US$20K Counterfeit Drama at Criminal Court

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The testimony of a special prosecutor’s witness raised several important questions yesterday when he openly told jurors of Criminal Court ‘C’ that 199 of the 200 pieces of the alleged counterfeit United States dollars all in US$100 bills, at the center of a criminal lawsuit brought against Margretta Dorbor, a former employee of the Liberia Bank for Development and Investment (LBDI) by her employer, had been mutilated or damaged.

 Interestingly, when Julius Swen testified yesterday, he managed to produce the remaining US$100 counterfeit note and only a photocopy of the mutilated 199 pieces, claiming “It was the only one that has left with us.”

The counterfeit money, believed to be in US$100 bills and valued at US$20,000 was allegedly confiscated from defendant Dorbor in 2011, and subsequently turned over to the Monrovia City Court. Witness Julius Swen is serving as one of its sheriffs (court officer).

What is most confusing is that the money was one of the prosecution’s key evidences to convict the defendant of one of the three crimes, especially counterfeiting.

It begged the question how a court would allow its evidence to be mutilated to the extent that out of 200 only one could be identified.

How would they convince the jurors to believe their justification? 

These were questions left with the trial of fact, the jurors.

 But, Swen defended that one of the reasons was the transfer of his court from one location to another.

 He also added that due to the transfer, all of the court’s important documents were packed into a container at the Temple of Justice.

 Swen was made to testify, after the Criminal Court ordered him to appear and produce the counterfeit money that was in the custody of his court, the Monrovia City Court.

The order was based on a request from prosecutors to have officers of that court do so.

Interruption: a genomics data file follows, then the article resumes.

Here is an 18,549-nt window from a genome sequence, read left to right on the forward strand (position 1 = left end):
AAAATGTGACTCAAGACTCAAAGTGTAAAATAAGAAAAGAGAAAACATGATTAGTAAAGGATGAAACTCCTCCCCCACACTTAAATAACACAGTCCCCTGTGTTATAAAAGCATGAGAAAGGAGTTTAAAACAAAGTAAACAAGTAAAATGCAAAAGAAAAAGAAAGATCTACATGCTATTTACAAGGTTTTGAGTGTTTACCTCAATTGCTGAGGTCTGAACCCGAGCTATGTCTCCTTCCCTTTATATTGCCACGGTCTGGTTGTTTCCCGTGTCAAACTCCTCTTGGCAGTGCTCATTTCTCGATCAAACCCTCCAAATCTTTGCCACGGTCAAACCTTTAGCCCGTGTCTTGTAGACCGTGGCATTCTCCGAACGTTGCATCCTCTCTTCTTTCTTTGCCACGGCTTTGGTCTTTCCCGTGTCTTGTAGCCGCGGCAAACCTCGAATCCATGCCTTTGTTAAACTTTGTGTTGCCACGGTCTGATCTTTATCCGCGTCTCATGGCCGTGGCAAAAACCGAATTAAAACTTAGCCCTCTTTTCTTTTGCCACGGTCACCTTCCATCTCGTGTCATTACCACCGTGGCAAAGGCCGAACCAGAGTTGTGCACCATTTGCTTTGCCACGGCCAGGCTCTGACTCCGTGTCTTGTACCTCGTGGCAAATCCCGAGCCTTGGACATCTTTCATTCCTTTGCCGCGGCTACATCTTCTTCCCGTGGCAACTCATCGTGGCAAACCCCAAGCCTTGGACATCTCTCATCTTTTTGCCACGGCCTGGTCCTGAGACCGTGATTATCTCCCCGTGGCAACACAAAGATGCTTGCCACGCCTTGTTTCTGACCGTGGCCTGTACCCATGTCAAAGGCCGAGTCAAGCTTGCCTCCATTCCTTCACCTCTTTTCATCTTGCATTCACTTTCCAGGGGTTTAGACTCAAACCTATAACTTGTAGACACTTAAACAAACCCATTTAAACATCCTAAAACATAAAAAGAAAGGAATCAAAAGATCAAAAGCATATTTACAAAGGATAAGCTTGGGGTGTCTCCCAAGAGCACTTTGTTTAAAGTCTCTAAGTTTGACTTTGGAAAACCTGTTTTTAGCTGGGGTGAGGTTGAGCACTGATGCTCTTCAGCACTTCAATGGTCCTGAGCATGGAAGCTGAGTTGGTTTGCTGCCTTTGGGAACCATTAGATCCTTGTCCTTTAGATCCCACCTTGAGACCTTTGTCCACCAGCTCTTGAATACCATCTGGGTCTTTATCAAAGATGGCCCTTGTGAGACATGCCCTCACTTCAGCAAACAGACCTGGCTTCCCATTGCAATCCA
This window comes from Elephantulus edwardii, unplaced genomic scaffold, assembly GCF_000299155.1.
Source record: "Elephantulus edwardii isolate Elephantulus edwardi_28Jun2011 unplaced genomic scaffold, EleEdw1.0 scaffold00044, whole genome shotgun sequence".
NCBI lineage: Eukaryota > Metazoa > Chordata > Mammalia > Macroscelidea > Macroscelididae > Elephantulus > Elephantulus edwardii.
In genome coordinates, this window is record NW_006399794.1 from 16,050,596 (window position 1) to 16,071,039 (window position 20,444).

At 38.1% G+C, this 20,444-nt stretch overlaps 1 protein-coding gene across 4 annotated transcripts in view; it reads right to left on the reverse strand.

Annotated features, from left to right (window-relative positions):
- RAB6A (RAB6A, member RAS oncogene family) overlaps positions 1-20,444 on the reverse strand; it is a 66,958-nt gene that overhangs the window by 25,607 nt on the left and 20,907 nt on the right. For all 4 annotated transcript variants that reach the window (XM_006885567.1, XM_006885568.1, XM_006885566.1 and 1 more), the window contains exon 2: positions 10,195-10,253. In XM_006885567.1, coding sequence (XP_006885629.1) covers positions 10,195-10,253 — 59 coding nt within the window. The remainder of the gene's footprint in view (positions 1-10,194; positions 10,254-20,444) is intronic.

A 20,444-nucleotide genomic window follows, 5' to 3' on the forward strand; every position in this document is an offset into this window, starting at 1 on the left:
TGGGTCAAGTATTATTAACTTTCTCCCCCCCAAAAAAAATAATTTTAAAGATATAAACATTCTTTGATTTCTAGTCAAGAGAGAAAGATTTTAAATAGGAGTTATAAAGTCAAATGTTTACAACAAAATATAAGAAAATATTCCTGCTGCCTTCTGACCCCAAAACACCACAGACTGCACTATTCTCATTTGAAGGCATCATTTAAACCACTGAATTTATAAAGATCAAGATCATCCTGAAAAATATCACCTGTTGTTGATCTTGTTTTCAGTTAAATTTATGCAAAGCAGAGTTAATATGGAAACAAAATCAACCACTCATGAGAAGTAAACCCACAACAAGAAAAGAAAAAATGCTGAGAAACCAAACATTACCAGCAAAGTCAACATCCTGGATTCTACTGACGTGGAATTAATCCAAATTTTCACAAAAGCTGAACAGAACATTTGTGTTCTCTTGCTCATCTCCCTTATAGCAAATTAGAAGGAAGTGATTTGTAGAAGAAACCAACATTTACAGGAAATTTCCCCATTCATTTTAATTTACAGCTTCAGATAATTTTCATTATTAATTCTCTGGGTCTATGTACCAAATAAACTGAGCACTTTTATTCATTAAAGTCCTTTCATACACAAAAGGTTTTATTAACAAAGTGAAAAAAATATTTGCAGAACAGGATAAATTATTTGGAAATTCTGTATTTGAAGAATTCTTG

Testifying further under oath, Swen explained, “I can recall in February 2011, prosecution presented to the Monrovia City Court 200 pieces of counterfeit United States dollars, all in US$100 bills and valued at US$20, 000.”

 Swen further claimed that “Everything has been destroyed or mutilated except for the only one that is in the possession of the court.”

Beside the counterfeit money, defendant Dorbor is also charged in relation to an alleged scam, in which the bank’s management claims she stole over US$100,000.

Under oath, Swen in his testimony alleged that the money got damaged, after the City Court was asked to be transferred to its current location.

“We were operating in the building currently occupied by the Probate Court, when the counterfeit money was given to us,” he maintained, adding, “It was because our current building was under renovation.”

Justifying the cause of the mutilation, witness Swen said that during the relocation exercise, they were constrained to put all of their documents including, the 200 pieces of counterfeit notes into a container, at the Temple of Justice.

 “It was at that time, we observed that almost all of the counterfeit money was damaged. Luckily for us we were able to find only this good US$100 note,” he added. 

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